An addition that has been expected seemingly all summer is now official, as Fisher has signed a one-year deal that will bring the veteran guard back to Oklahoma City for the third straight season.
Fisher, who traveled to Oklahoma City from Los Angeles on Wednesday afternoon to sign the contract, will join the Thunder on the veteran’s minimum, or roughly $1.4 million.
But unlike his first two stints in town, Fisher this time will have a chance to make his mark from the start of the season. In each of the previous two seasons Fisher was signed midway through the year.
Fisher appeared in 20 games as a member of the Thunder during the 2011-12 season and took the court for 24 games last year.
Though he’ll turn 39 on August 9, Fisher used a strong playoff performance last season to prove he still has plenty left to offer. He averaged 8.7 points on 45.7 percent shooting in 11 playoff games and was huge in helping the Thunder advance past Houston following the season-ending knee injury to starting point guard Russell Westbrook.
“Derek has proven to be a valuable member of our team and we are excited to have him back,” said Thunder general manager Sam Presti in a statement. “He has such a positive impact on his teammates and the organization.”
Fisher, a five-time champion who is five postseason games shy of passing Robert Horry for the most playoff games played in NBA history, is expected to again bring a leadership element on the court, on the bench and in the locker room.
With the emergence of third-year guard Reggie Jackson, who is projected to step in as the team’s newest sixth man, Fisher will serve as the third string point guard. He also figures to again receive minutes off the ball as a shooting guard given his accuracy from behind the 3-point line. Fisher is a career 37.5 percent 3-point shooter in the regular season and 40.5 percent 3-point shooter in the postseason. He ranks fourth all-time in playoff 3-pointers made, his 273 makes trailing only Ray Allen, Reggie Miller and Kobe Bryant.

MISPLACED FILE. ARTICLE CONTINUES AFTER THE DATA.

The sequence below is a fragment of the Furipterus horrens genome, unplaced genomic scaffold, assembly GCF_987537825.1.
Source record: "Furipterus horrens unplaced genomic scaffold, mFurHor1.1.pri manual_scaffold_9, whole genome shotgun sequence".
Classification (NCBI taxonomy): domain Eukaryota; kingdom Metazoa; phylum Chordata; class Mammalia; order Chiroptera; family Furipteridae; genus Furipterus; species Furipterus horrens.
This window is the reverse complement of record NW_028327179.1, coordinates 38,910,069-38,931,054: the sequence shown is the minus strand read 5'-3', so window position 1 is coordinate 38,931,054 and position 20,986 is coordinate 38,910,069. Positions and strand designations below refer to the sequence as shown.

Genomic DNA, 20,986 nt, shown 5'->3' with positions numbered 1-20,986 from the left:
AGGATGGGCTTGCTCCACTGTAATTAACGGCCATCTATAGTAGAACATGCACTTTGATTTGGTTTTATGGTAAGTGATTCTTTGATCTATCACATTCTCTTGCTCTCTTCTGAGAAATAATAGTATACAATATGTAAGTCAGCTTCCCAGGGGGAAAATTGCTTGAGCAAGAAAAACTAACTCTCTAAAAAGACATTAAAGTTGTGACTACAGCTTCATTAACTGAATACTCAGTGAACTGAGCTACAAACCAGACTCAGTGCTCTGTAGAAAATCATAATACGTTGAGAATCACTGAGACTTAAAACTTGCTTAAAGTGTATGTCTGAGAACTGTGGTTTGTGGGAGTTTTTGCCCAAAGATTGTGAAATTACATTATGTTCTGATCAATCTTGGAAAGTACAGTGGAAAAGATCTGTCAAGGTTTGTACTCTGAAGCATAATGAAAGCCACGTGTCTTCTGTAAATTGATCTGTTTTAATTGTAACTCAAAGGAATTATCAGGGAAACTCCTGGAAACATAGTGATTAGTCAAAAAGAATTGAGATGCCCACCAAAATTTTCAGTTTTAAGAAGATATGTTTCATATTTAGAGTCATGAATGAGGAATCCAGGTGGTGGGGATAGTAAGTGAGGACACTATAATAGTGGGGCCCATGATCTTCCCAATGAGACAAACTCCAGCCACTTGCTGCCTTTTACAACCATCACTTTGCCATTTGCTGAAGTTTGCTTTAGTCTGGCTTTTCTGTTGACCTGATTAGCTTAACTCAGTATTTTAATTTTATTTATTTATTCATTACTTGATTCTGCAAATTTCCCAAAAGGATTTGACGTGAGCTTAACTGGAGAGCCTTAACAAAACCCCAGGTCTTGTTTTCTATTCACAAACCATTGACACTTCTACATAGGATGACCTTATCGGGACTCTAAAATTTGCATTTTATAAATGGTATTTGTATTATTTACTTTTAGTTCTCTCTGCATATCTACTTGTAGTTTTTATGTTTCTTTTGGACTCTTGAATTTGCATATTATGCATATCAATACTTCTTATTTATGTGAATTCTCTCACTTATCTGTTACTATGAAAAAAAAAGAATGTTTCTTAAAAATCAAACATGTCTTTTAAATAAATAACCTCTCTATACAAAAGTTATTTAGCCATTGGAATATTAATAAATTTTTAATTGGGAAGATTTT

Because the Thunder is signing Fisher to a one-year deal, the NBA will reimburse Oklahoma City approximately $515,000 of Fisher’s salary. Only $884,293 of Fisher’s salary will count against the team’s salary. The league does this when teams sign players who have been in the league for three or more seasons to minimum salaries for one year, 10 days or the rest of the season. It’s a measure designed to keep teams from shying away from signing veteran players.
It’s something that also will keep the Thunder under the $71.75 million tax threshold this season. Barely. But the team will remain far enough under the tax to sign one more matching minimum contract without exceeding the threshold thanks to the league’s reimbursement policy for players with at least three years of service.
In order to not exceed the tax in the event of a second potential minimum signing, however, the Thunder would have to part with at least one of its three players on non-guaranteed contracts, Daniel Orton, DeAndre Liggins or Hasheem Thabeet.
The Thunder had a standing offer to free agent forward Mike Miller, the same deal it gave Fisher. But according to a report Wednesday, Miller will sign with Memphis, a team he played for from 2003-08.